Holiday Gift Guide : Calendar’s little helpers offer suggestions in pop, jazz, holiday, family and classical music, plus videos, computer games and books. (Good news: They’re easy to wrap.) : Video Games : In the Beginning, Genesis. And Then . . .

<i> Aaron Curtiss is a Times staff writer</i>

Shopping for video games has never been easy--or cheap. And this year promises to be even tougher--and even more expensive--as a new generation of games and machines hits the market.

Retailers may try to con you into believing that the old machine atop the TV just won’t cut it anymore, but rest assured there is still plenty of life left in 16-bit systems such as Sega Genesis and Super Nintendo. With compression technology, game designers are able to squish a lot more data onto cartridges that run between $50 and $70. The result: great games for a lot less than a new machine.

Here are best bets on games, followed by a rundown of the new machines:

Super Nintendo


DONKEY KONG COUNTRY II, Nintendo. With fully rendered graphics, DKCII picks up where the amazing Donkey Kong Country left off. This time, players guide Diddy and Dixie Kong through worlds that look like they came straight out of a supercomputer.

KILLER INSTINCT, Nintendo. The folks responsible for the look of the Donkey Kong series produced the graphics for this top-end fighting game. A must-have for players who dig fighting games.

YOSHI’S ISLAND, Nintendo. In the latest and greatest installment in the Mario Bros. series, the graphics are cartoonish, but the game play is the most enjoyable of any Mario game so far. For parents worried about video violence, Yoshi’s Island is as tame as they come.

Sega Genesis

COMIX ZONE, Sega. This trip through the pages of a comic book is a new variation on old-style adventure games. Not only are the pages of the comic extremely realistic, but players are able to choose different paths to the end so that it’s a different game every time.

VECTORMAN, Sega. This graceful journey through the clouds delivers some high-end adventure-shooting action with graphics that are downright beautiful. Although Sega has put much of its muscle behind its next-generation Saturn machine, Vectorman demonstrates the life left in Genesis.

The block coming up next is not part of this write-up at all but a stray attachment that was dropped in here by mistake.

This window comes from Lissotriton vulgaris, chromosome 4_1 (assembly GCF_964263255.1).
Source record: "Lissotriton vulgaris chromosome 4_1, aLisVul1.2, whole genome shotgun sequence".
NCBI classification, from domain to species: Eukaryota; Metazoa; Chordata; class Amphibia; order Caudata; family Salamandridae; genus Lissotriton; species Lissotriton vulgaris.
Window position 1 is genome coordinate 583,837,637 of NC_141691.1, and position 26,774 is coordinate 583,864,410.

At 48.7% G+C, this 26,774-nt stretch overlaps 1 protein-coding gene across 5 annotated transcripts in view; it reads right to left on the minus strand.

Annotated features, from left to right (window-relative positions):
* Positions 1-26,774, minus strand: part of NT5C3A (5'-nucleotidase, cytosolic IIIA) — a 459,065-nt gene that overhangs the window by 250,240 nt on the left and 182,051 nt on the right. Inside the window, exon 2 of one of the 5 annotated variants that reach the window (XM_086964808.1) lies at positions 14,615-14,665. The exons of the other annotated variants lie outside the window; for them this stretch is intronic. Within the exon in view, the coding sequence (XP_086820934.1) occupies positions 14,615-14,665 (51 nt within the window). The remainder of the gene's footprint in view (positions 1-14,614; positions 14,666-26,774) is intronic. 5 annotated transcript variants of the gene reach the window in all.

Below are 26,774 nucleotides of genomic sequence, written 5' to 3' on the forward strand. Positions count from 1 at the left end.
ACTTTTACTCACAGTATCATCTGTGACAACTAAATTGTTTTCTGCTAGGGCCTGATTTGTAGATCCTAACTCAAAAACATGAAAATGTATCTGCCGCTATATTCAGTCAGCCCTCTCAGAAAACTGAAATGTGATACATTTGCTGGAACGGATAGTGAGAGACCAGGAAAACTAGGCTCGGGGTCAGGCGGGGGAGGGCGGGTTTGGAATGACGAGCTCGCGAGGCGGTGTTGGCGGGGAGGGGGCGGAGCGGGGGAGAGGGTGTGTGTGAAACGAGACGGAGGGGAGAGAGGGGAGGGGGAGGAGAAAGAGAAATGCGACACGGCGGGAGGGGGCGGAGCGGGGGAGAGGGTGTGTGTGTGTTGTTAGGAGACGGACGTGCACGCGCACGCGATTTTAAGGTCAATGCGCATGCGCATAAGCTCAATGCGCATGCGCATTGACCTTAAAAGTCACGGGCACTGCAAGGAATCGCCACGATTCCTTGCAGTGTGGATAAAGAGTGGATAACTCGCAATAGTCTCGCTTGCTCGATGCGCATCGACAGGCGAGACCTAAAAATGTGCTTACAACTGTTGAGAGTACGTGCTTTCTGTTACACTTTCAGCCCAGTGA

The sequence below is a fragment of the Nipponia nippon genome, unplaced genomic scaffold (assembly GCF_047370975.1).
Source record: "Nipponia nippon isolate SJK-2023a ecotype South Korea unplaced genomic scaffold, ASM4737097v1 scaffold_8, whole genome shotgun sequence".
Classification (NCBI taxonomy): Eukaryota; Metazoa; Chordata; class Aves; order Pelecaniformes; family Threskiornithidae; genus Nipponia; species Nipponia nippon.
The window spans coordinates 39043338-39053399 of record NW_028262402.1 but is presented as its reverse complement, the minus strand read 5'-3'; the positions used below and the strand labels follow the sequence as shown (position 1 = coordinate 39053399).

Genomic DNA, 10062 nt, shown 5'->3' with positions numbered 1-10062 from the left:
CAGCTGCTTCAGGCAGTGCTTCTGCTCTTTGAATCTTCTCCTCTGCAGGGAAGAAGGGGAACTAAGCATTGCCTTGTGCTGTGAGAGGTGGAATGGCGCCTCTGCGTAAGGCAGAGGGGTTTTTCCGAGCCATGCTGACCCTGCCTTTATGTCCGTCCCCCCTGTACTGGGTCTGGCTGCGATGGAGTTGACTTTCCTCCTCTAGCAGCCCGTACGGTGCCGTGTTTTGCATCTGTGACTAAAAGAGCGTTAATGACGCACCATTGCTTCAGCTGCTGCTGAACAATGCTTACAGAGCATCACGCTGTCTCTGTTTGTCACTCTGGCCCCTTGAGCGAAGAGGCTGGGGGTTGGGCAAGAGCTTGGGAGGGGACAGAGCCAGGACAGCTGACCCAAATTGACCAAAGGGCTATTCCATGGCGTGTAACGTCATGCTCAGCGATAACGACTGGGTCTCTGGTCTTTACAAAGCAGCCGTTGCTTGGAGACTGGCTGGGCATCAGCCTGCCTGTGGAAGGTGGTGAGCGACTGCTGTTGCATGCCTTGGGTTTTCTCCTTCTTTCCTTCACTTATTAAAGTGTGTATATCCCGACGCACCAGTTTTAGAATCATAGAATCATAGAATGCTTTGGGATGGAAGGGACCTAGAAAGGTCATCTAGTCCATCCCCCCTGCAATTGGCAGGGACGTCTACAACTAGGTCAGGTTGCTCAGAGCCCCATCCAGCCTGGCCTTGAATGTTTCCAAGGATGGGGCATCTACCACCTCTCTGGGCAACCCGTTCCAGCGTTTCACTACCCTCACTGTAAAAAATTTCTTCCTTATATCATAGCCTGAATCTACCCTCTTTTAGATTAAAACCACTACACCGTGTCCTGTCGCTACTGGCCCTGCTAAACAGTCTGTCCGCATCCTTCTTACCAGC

Super Nintendo and Genesis

MORTAL KOMBAT III, Williams. The fighting game that set off the controversy over violence in video games is as bloody as ever with a whole range of ignoble finishing moves. Kids love this stuff, but parents should be advised that it includes some pretty disgusting scenes.

DOOM, Williams. Just as bloody as MKIII is this favorite that revolutionized how video games are played. With its first-person perspective and seemingly endless mazes, the parent-friendly Doom requires some finesse.

EARTHWORM JIM II, Playmates Interactive. It’s tough to imagine a game ever matching the surprising appeal of the first Earthworm Jim, but the sequel keeps the tradition of lousy jokes and gross levels alive.

TOY STORY, Disney Interactive. Tied to the Disney movie, this is perhaps the most elegant 16-bit game ever. At its heart, it’s a garden variety side-scroller, but the attention to detail and subtle variations make it a winner.

New Systems

JAGUAR, Atari. It’s the cheapest of the bunch, at $150, but you get what you pay for. Although it offers nice graphics and game play, its library is extremely limited. And when you add the new CD attachment, you’re in the $300 range of the other new machines, which boast impressive game catalogues.

NOMAD, Sega. At $170, this is the first 16-bit portable gaming rig; it plays regular Genesis cartridges. It can also play like a Genesis on a TV screen with additional equipment.

PLAYSTATION, Sony. PlayStation is the sleekest of the new machines on the block. If you’re buying a system to look cool in the entertainment center, this is it. But at $300 for a base model with no games, PlayStation obviously does much more than just look good. The big question is whether Sony will stick with PlayStation over the long run and whether enough third-party game developers will produce for it. If you do buy a PlayStation this year, the first two games to pick up are Battle Arena Toshinden, a graceful fighter, and Wipeout, a futuristic racer.

SATURN, Sega. Saturn got off to a disappointing start with a bunch of games that looked as if they were slapped together at the last minute--not what you would expect from a $300 system. But as developers are getting the hang of the system’s complicated architecture, great games are slowly trickling out. Titles to pick up right off the bat are Panzer Dragoon, Virtua Cop and Daytona USA.

3DO, Panasonic and Goldstar. At $300, the 3DO Multiplayer has more than 200 titles. The system, which is the oldest 32-bit unit on the market, holds its own against Sega and Sony. Hot titles for the holidays: Blade Force and Killing Time.

VIRTUAL BOY, Nintendo. It seems cool at first, but Nintendo’s new machine’s three-dimensional game play tends to wear thin after a few days. At $170, probably a good idea on paper, but a headache to play, requiring players to sit secluded with their faces in a headset.


The Cutting Edge guide to holiday computer shopping. In Business.